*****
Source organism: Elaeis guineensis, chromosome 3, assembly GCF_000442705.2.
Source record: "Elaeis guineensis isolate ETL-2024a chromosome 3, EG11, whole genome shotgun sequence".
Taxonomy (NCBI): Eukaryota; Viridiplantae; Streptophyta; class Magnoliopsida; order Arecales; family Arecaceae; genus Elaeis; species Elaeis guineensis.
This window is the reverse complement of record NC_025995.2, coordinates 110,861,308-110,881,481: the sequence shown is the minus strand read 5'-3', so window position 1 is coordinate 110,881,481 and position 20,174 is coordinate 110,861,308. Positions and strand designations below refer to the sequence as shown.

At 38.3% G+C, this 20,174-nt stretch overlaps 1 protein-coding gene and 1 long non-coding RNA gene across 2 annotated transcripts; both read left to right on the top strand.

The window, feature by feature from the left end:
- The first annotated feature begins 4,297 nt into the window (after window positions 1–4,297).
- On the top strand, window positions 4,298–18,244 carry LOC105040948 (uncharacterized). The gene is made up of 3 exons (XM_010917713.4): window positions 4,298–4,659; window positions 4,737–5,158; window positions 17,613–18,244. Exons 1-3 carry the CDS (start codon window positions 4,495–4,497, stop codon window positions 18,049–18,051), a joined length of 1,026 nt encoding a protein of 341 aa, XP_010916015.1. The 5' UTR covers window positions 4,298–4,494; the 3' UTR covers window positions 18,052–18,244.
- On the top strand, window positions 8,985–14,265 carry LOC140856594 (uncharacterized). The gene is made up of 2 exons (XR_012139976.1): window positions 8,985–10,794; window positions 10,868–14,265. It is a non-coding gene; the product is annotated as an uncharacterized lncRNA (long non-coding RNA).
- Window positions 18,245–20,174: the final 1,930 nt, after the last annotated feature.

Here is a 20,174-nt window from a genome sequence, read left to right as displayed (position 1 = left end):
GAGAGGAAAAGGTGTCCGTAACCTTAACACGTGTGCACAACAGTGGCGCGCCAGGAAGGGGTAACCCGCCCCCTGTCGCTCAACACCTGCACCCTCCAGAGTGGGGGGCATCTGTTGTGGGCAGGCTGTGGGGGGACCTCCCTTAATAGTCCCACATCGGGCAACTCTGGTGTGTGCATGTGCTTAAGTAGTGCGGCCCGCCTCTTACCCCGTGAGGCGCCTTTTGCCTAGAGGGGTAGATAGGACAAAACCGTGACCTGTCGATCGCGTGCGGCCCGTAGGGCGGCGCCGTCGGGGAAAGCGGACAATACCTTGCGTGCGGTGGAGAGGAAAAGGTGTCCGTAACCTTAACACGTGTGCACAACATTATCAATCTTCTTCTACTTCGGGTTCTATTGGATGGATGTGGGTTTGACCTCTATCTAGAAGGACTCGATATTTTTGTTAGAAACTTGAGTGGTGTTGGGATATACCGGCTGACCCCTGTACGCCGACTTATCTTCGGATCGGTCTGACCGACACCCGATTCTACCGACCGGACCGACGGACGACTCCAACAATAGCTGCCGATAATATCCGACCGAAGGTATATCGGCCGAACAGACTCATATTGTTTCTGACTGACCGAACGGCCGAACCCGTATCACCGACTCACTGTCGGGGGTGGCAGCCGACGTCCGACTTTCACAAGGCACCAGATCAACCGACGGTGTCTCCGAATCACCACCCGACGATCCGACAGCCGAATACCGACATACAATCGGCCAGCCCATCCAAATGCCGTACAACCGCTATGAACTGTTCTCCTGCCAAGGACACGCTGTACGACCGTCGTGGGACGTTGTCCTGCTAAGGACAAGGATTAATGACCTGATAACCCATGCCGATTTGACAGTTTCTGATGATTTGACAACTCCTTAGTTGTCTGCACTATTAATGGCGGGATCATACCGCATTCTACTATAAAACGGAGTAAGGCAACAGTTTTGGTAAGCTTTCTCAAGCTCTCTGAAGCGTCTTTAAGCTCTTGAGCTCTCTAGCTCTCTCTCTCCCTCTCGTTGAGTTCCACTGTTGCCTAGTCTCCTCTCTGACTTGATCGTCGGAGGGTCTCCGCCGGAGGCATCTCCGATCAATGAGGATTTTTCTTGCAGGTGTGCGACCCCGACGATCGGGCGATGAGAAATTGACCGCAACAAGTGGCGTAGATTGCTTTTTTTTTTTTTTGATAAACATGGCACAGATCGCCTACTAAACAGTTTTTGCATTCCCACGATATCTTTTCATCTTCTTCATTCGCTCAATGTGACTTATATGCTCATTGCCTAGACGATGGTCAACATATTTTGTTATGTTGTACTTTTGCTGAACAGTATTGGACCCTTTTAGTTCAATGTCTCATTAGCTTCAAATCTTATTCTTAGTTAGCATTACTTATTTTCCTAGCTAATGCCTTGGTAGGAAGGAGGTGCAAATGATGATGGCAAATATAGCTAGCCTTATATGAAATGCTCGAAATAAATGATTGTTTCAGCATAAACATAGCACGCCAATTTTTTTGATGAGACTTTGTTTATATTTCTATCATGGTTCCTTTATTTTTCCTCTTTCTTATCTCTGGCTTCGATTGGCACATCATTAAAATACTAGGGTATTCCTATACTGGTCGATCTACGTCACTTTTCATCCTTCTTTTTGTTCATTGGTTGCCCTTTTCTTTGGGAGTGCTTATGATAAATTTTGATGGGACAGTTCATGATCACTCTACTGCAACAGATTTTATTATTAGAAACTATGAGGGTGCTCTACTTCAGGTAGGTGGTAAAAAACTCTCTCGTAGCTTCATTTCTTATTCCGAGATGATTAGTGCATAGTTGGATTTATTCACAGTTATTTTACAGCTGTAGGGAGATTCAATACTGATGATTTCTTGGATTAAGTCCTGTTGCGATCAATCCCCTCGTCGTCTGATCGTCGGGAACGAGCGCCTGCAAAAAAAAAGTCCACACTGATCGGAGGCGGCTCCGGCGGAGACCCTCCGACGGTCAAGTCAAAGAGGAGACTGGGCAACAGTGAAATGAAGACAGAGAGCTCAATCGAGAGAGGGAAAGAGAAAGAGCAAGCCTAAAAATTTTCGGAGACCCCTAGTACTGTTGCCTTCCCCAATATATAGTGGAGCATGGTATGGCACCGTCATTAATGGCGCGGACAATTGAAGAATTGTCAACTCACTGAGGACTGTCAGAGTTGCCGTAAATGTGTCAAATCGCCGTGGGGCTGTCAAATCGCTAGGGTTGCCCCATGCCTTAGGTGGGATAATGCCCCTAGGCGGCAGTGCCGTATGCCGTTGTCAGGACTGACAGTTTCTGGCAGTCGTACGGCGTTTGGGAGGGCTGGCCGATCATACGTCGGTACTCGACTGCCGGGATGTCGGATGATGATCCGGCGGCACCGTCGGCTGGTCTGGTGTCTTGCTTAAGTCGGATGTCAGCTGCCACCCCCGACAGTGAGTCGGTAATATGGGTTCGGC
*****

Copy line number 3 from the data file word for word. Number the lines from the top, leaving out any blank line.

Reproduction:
Taxonomy (NCBI): Eukaryota; Viridiplantae; Streptophyta; class Magnoliopsida; order Arecales; family Arecaceae; genus Elaeis; species Elaeis guineensis.